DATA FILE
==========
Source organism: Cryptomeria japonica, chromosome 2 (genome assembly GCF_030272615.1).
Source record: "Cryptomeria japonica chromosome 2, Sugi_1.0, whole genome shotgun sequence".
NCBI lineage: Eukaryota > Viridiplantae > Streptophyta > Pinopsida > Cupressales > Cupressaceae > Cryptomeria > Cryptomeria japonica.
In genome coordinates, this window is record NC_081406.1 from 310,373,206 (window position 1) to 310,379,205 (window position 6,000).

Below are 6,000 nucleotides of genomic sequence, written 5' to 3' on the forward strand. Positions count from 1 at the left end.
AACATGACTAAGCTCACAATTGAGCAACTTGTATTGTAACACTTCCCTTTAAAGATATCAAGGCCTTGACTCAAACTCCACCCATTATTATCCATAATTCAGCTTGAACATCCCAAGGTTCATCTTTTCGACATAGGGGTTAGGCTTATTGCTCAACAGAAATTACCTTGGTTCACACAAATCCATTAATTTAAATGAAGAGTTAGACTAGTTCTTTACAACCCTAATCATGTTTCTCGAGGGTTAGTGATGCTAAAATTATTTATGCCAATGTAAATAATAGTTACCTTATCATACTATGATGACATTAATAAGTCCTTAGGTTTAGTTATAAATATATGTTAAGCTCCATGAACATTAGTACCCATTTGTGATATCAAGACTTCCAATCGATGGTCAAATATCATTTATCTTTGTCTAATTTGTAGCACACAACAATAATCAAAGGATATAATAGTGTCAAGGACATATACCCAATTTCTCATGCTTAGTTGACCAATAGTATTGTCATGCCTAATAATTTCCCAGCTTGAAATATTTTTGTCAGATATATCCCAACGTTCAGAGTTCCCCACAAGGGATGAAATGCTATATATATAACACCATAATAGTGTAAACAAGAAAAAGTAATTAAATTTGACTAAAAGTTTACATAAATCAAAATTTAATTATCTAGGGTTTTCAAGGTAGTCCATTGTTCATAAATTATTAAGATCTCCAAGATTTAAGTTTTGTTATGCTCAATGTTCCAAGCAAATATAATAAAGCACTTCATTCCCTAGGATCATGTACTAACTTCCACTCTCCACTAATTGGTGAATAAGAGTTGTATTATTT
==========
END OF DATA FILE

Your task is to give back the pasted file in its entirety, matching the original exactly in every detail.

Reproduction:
Source organism: Cryptomeria japonica, chromosome 2 (genome assembly GCF_030272615.1).
Source record: "Cryptomeria japonica chromosome 2, Sugi_1.0, whole genome shotgun sequence".
NCBI lineage: Eukaryota > Viridiplantae > Streptophyta > Pinopsida > Cupressales > Cupressaceae > Cryptomeria > Cryptomeria japonica.
In genome coordinates, this window is record NC_081406.1 from 310,373,206 (window position 1) to 310,379,205 (window position 6,000).

Below are 6,000 nucleotides of genomic sequence, written 5' to 3' on the forward strand. Positions count from 1 at the left end.
AACATGACTAAGCTCACAATTGAGCAACTTGTATTGTAACACTTCCCTTTAAAGATATCAAGGCCTTGACTCAAACTCCACCCATTATTATCCATAATTCAGCTTGAACATCCCAAGGTTCATCTTTTCGACATAGGGGTTAGGCTTATTGCTCAACAGAAATTACCTTGGTTCACACAAATCCATTAATTTAAATGAAGAGTTAGACTAGTTCTTTACAACCCTAATCATGTTTCTCGAGGGTTAGTGATGCTAAAATTATTTATGCCAATGTAAATAATAGTTACCTTATCATACTATGATGACATTAATAAGTCCTTAGGTTTAGTTATAAATATATGTTAAGCTCCATGAACATTAGTACCCATTTGTGATATCAAGACTTCCAATCGATGGTCAAATATCATTTATCTTTGTCTAATTTGTAGCACACAACAATAATCAAAGGATATAATAGTGTCAAGGACATATACCCAATTTCTCATGCTTAGTTGACCAATAGTATTGTCATGCCTAATAATTTCCCAGCTTGAAATATTTTTGTCAGATATATCCCAACGTTCAGAGTTCCCCACAAGGGATGAAATGCTATATATATAACACCATAATAGTGTAAACAAGAAAAAGTAATTAAATTTGACTAAAAGTTTACATAAATCAAAATTTAATTATCTAGGGTTTTCAAGGTAGTCCATTGTTCATAAATTATTAAGATCTCCAAGATTTAAGTTTTGTTATGCTCAATGTTCCAAGCAAATATAATAAAGCACTTCATTCCCTAGGATCATGTACTAACTTCCACTCTCCACTAATTGGTGAATAAGAGTTGTATTATTT